Use a 220 grit sand paper to smooth the surface.
Sand in the same direction as your brush strokes.
NOTE: Annie Sloan Chalk Paint sands very easily.
Continue smoothing with your sand paper and do a little extra around details. The final step to ASCP
is waxing. When your surface is smoothed like this, waxing becomes even easier.
For the hardware on these drawers I used wet distressing just on the pulls.
Check out this link to learn more about distressing with water:


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Here is a great use for one of those old hinges we all have in the junk drawer
or filling up a jar on the garage shelf.

REPLACED HINGE                               ORIGINAL MECHANISM
This mirror's left pivoting mechanism was twisted and broken off making the mirror unusable.
While the owner is looking for a replacement part an old hinge will keep the mirror in place.
The hinge can be used vertically or horizontally but the mirror will not be able to pivot.

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As my shoulder starts to feel stronger I have started to work on some bigger projects. I've been
 picking pieces to work on that don't take too much muscle, or building. More along the lines
 of some clever ideas and some painting.
This closet needed a new floor, some minor repairs, and bit of a punch.

The original color of the cabinet is a creamy mocha. I gave it a good sanding and distressed the
 edges. I white washed the doors and sanded them smooth before waxing. The fleur de lis were
stenciled with dark wax. That was a spur of the moment experiment and it worked. I also dark
waxed the inside edge of the raised panel on the doors.


I sat cross legged on the floor in front of the closet marking all the cuts needed for the new white
 tongue and groove floor boards. Then I would take the boards outside and cut them with the jigsaw.
You start at one side and work your way across. I enjoy the process of making things fit and work.

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When I moved my bed onto an open wall I knew I had to find a great focal point for above that I was
going to love. Little did I know so many others were going to like it too and ask so many questions
 about it.
I have a few windows hiding around the house tucked here and there, that I use for photo shoots.
When I saw the size of the space over the bed matched the size of one of my staging windows I was a
 little reluctant to trying it above the bed because if it worked that would be the end of it's modelling
career, so I thought.
Just to clarify, and contrary to the title of this post the window I used isn't actually the headboard but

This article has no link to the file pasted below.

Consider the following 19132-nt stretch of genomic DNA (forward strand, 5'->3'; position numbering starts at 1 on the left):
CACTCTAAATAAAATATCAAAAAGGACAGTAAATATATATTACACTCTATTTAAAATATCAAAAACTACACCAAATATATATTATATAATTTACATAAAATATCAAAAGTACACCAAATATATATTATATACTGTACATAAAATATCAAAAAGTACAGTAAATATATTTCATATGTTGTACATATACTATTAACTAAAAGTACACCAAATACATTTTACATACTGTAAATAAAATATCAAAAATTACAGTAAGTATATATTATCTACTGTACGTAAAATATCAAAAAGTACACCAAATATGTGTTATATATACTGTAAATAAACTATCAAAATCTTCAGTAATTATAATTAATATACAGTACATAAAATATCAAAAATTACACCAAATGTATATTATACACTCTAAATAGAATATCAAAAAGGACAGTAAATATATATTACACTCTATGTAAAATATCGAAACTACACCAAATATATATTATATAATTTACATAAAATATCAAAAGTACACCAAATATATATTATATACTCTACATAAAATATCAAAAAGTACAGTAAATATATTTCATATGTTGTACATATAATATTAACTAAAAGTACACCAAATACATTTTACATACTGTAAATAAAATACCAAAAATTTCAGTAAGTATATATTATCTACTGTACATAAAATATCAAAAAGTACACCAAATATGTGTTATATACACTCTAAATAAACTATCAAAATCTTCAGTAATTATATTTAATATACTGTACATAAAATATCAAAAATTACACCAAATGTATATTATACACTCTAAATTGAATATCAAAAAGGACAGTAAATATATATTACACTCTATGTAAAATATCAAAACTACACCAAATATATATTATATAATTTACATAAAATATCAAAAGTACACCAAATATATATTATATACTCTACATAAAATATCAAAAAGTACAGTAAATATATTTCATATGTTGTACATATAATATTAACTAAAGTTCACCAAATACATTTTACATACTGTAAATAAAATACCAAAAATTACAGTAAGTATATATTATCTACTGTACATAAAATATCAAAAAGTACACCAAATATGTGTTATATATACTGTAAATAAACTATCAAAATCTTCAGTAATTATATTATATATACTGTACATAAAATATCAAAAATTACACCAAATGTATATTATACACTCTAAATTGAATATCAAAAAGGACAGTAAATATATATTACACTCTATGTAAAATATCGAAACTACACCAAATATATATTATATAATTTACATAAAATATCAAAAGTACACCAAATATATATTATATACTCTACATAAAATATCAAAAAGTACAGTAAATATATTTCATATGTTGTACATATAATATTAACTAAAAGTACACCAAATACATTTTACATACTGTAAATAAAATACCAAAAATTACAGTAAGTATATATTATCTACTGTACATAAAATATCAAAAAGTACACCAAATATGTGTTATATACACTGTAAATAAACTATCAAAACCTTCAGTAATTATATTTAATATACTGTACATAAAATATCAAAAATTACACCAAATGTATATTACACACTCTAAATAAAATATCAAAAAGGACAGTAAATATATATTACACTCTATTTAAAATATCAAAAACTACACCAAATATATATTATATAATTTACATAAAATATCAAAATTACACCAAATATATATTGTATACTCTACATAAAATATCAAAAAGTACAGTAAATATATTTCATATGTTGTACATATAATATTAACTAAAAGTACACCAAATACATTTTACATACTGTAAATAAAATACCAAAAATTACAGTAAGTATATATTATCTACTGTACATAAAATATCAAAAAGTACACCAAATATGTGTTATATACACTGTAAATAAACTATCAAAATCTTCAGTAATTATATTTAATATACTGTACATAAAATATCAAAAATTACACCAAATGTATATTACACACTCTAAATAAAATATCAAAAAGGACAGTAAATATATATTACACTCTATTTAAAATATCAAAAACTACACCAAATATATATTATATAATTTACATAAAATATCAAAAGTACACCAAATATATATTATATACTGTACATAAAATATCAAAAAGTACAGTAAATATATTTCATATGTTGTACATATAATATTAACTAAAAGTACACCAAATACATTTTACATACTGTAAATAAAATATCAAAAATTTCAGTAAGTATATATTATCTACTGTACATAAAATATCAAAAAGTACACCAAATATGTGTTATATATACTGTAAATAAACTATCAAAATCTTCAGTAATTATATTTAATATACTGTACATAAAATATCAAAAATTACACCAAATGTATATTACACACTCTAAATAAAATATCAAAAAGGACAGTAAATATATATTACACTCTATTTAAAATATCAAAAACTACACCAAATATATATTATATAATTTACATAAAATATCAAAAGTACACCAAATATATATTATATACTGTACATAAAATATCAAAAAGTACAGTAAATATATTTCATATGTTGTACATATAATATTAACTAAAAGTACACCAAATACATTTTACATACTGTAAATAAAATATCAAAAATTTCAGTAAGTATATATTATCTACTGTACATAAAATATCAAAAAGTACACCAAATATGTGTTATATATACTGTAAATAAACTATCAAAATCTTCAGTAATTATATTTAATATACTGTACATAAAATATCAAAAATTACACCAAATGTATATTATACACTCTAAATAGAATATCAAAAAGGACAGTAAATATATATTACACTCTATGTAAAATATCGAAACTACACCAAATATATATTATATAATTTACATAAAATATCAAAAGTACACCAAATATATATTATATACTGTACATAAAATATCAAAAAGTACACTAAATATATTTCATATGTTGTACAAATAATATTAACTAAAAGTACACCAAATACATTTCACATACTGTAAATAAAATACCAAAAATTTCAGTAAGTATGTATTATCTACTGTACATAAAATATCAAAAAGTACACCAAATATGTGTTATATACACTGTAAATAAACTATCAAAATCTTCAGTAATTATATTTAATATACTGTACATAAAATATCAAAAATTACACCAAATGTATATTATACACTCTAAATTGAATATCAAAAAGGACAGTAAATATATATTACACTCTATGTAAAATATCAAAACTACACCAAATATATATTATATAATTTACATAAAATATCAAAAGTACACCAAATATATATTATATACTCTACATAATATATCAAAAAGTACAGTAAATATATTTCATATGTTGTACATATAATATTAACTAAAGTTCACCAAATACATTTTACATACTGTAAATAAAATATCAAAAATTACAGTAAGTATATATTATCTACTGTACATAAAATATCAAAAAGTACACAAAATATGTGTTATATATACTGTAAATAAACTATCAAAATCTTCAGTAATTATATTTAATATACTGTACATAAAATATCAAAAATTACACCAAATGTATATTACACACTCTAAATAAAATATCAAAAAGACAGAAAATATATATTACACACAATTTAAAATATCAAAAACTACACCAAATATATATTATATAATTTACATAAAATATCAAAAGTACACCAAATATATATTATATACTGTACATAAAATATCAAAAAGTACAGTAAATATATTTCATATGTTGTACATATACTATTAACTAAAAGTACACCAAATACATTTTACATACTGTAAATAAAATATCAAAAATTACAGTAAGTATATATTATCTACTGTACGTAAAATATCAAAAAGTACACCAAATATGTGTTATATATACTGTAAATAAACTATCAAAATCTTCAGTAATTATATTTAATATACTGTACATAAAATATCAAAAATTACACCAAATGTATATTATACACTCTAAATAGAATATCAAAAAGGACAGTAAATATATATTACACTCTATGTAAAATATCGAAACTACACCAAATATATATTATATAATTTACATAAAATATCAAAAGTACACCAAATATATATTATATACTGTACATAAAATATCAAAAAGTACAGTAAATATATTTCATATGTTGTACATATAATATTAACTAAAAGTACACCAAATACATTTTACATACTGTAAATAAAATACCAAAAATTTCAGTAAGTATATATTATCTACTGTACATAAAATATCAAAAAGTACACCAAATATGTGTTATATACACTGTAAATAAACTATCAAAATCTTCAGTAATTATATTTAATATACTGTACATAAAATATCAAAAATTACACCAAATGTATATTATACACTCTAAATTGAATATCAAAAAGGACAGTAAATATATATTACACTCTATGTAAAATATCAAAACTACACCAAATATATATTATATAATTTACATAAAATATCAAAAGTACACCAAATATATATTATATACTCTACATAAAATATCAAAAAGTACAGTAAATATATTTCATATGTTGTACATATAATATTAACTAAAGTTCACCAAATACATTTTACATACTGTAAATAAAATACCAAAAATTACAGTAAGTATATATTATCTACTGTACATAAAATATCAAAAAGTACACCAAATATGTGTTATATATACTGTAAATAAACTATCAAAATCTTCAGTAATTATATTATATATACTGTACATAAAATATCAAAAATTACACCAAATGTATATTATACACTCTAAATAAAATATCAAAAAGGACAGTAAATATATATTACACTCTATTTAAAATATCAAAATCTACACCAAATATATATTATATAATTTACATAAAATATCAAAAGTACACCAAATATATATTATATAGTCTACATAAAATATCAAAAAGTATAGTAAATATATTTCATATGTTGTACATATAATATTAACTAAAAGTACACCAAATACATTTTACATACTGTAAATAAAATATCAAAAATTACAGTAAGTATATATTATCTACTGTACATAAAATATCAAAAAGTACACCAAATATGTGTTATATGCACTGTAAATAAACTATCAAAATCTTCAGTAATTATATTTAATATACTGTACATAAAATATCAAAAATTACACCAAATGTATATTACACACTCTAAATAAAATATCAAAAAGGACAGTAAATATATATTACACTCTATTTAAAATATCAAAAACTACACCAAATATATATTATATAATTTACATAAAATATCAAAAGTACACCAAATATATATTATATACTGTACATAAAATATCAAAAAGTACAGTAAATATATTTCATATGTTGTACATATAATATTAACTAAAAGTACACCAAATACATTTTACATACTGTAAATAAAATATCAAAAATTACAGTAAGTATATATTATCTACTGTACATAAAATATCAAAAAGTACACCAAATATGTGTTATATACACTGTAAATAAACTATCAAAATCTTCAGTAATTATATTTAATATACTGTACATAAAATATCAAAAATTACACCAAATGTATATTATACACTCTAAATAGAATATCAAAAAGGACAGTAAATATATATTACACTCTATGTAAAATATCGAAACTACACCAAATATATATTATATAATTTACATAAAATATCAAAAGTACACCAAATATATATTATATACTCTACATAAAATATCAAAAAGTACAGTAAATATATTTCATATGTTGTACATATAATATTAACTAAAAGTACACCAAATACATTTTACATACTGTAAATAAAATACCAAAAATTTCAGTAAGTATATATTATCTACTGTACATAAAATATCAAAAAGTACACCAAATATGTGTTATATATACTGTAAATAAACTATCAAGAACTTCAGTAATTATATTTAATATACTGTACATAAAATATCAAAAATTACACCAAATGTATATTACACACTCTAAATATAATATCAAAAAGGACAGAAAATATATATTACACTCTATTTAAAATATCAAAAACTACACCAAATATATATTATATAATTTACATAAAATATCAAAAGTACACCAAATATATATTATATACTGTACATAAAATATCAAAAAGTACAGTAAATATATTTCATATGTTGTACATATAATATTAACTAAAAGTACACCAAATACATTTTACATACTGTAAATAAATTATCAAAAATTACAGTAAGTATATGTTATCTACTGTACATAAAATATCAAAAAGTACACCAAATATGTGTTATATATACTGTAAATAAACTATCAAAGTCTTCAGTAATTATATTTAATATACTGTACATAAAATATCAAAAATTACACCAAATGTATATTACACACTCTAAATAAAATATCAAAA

it hangs above my existing bed frame. I'm not sure how it would work if you had your
 pillows leaning up against the glass panes if it was hung lower.
My bed is a queen measuring 60" wide and my window also measures 60" wide. To hang it securely
 so I could sleep soundly every night knowing it would not crash down on me I located 2 studs in the
wall and marked them. I then held the window in place and marked where the studs would meet the
 window. I screwed picture "D" hangers on the back of the window and drove screws into the wall
 studs to hang the "D" hangers on. It hasn't moved once since it was installed.
Most of the wood is bare but it has some great chippy white paint on it that you don't get to see
 very well in photos. It also has a rusty handle locking thing at the middle of the top that I can hang
things from through out the year.

If you can't find a long window to match your bed width consider 2, 3, or 4 smaller
windows that can be hung in a grouping.

My headboard has changed since I first hung the window but you don't even notice
because the window is the star of the show.

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SMALL CHANGES in the dressing room

My work load has been slim the last week because for no good reason I pulled a muscle in the back
 of my shoulder. Don't worry I'm resting and taking it easy but I can't go into the back room and
 create so I'm puttering around the house walking stiff like a penguin. I have watched a few good
 movies and read some great blog articles. I even managed to slow down long enough to photograph
 some changes in the dressing room. I got in on the retailers storage sales and purchased three lined
 white baskets for above the window. They are perfect for storing some off season clothing.
The lining is so cute, a milk chocolate floral on a sandy back drop with long enough ties
to make bows on both ends.
I also changed my vanity mirror to this standing mirror I got last year from
It was a "rediscovered" find and originally gold but it quickly was painted when I got it home.
I love the carved wood ribbon all the way around the frame.
You get to see my Fujifilm Finepix F500 EXR camera in this pic, I use it when lighting is bad.
A lot of the time you'll find me shooting photos with my cell phone camera.
Here is what this room looked like right after moving in. That is actually a little vintage
loveseat that pulls out into a bed holding up all those clothes.

And the AFTER ...

You can find the full home tour with lots of pics here: